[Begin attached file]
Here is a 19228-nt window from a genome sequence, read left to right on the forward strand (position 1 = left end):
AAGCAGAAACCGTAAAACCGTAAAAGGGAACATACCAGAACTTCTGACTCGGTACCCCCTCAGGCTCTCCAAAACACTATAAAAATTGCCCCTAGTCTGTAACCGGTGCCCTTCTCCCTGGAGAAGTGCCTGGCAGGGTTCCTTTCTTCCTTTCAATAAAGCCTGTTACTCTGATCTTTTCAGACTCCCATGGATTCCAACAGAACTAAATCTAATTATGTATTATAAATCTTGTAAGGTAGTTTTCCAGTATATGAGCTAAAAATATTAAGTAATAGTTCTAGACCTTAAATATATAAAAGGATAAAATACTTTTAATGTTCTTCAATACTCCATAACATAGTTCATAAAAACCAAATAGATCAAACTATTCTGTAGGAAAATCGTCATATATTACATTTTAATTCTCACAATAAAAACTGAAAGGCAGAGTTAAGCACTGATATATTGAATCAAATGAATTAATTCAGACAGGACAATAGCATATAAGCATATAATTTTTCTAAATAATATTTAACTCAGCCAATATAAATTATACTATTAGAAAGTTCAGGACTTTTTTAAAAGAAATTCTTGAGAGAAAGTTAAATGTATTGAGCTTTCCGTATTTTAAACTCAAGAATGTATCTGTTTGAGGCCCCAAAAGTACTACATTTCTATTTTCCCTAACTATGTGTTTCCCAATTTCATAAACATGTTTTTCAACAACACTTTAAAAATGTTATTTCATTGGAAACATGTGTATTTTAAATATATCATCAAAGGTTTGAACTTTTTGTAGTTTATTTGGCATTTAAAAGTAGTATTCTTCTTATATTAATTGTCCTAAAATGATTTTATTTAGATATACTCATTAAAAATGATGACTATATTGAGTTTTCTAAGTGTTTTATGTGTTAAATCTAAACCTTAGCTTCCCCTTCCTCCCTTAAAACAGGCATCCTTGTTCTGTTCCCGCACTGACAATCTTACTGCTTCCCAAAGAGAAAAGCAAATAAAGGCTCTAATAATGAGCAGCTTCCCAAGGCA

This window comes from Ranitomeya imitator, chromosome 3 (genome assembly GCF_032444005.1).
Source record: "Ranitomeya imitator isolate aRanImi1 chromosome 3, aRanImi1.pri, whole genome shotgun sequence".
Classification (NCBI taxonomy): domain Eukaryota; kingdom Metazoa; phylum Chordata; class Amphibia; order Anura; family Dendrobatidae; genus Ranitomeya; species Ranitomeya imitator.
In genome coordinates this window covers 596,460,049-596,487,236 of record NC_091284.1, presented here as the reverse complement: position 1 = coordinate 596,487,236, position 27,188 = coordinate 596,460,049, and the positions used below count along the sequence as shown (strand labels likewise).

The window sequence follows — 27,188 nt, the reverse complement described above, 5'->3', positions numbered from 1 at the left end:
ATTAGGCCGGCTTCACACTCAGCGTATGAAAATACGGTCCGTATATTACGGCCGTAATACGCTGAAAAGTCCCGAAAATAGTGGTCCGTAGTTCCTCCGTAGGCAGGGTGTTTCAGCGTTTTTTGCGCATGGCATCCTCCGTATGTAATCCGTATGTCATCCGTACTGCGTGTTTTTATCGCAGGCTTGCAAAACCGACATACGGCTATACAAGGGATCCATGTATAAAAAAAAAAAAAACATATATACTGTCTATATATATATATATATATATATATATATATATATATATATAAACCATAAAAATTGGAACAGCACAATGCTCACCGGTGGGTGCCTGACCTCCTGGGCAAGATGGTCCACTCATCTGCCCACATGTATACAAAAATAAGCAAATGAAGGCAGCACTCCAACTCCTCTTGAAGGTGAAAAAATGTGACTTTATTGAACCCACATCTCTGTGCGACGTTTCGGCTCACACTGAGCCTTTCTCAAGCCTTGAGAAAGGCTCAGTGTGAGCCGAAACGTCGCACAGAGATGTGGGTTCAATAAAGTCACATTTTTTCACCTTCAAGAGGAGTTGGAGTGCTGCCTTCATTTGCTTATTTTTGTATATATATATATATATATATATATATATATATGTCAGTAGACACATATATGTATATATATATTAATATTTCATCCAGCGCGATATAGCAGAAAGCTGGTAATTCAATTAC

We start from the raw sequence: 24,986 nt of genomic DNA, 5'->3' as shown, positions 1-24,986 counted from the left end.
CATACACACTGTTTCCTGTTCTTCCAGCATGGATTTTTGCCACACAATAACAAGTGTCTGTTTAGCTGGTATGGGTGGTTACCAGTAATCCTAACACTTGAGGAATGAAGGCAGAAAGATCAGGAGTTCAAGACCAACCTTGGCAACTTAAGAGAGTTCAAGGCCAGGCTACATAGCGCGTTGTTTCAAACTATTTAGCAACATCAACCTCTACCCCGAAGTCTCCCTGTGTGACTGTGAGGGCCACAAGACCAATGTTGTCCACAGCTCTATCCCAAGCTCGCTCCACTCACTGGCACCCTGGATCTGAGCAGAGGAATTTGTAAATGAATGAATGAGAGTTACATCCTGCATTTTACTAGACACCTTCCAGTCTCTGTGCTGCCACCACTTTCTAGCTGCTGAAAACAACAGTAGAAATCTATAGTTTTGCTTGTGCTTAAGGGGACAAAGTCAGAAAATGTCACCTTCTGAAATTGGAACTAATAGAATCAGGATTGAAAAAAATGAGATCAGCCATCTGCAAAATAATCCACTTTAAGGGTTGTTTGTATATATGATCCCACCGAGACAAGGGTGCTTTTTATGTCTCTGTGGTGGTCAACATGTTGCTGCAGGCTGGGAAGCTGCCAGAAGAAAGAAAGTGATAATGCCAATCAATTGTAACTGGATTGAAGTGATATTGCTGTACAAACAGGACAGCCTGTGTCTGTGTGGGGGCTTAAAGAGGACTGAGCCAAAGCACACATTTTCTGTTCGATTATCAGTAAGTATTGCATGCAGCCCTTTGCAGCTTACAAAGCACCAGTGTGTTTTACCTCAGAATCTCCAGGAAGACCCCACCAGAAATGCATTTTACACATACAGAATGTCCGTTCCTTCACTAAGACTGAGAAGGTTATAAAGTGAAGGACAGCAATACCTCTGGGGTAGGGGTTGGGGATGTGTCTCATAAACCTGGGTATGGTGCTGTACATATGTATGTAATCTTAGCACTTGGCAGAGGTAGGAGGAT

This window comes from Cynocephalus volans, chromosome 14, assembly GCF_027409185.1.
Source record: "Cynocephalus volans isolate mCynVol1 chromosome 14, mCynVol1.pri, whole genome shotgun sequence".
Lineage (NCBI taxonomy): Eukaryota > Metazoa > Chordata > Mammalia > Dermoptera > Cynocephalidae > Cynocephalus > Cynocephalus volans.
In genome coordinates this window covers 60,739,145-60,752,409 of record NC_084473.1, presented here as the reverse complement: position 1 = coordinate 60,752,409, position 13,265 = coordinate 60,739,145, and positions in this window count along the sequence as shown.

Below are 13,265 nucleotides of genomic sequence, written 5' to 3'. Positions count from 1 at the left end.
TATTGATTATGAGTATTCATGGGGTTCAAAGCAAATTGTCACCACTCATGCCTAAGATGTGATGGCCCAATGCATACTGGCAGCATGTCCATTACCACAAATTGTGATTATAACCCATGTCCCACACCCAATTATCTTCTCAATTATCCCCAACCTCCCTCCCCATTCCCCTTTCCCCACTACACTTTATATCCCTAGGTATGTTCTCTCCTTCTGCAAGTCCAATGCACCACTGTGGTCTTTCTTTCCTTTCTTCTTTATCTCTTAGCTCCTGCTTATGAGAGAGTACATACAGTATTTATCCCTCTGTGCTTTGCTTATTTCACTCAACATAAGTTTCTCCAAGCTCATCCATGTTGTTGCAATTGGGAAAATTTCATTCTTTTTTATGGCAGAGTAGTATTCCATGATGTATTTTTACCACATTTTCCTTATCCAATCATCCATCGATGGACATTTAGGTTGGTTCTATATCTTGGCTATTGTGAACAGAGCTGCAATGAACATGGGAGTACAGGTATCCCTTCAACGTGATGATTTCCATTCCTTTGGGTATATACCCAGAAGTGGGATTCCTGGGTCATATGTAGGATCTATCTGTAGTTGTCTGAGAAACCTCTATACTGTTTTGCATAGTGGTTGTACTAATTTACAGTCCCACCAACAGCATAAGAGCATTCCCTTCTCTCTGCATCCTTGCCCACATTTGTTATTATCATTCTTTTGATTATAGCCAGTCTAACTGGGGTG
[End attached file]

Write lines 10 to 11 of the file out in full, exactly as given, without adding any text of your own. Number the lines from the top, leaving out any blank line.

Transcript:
CATACACACTGTTTCCTGTTCTTCCAGCATGGATTTTTGCCACACAATAACAAGTGTCTGTTTAGCTGGTATGGGTGGTTACCAGTAATCCTAACACTTGAGGAATGAAGGCAGAAAGATCAGGAGTTCAAGACCAACCTTGGCAACTTAAGAGAGTTCAAGGCCAGGCTACATAGCGCGTTGTTTCAAACTATTTAGCAACATCAACCTCTACCCCGAAGTCTCCCTGTGTGACTGTGAGGGCCACAAGACCAATGTTGTCCACAGCTCTATCCCAAGCTCGCTCCACTCACTGGCACCCTGGATCTGAGCAGAGGAATTTGTAAATGAATGAATGAGAGTTACATCCTGCATTTTACTAGACACCTTCCAGTCTCTGTGCTGCCACCACTTTCTAGCTGCTGAAAACAACAGTAGAAATCTATAGTTTTGCTTGTGCTTAAGGGGACAAAGTCAGAAAATGTCACCTTCTGAAATTGGAACTAATAGAATCAGGATTGAAAAAAATGAGATCAGCCATCTGCAAAATAATCCACTTTAAGGGTTGTTTGTATATATGATCCCACCGAGACAAGGGTGCTTTTTATGTCTCTGTGGTGGTCAACATGTTGCTGCAGGCTGGGAAGCTGCCAGAAGAAAGAAAGTGATAATGCCAATCAATTGTAACTGGATTGAAGTGATATTGCTGTACAAACAGGACAGCCTGTGTCTGTGTGGGGGCTTAAAGAGGACTGAGCCAAAGCACACATTTTCTGTTCGATTATCAGTAAGTATTGCATGCAGCCCTTTGCAGCTTACAAAGCACCAGTGTGTTTTACCTCAGAATCTCCAGGAAGACCCCACCAGAAATGCATTTTACACATACAGAATGTCCGTTCCTTCACTAAGACTGAGAAGGTTATAAAGTGAAGGACAGCAATACCTCTGGGGTAGGGGTTGGGGATGTGTCTCATAAACCTGGGTATGGTGCTGTACATATGTATGTAATCTTAGCACTTGGCAGAGGTAGGAGGAT

This window comes from Cynocephalus volans, chromosome 14, assembly GCF_027409185.1.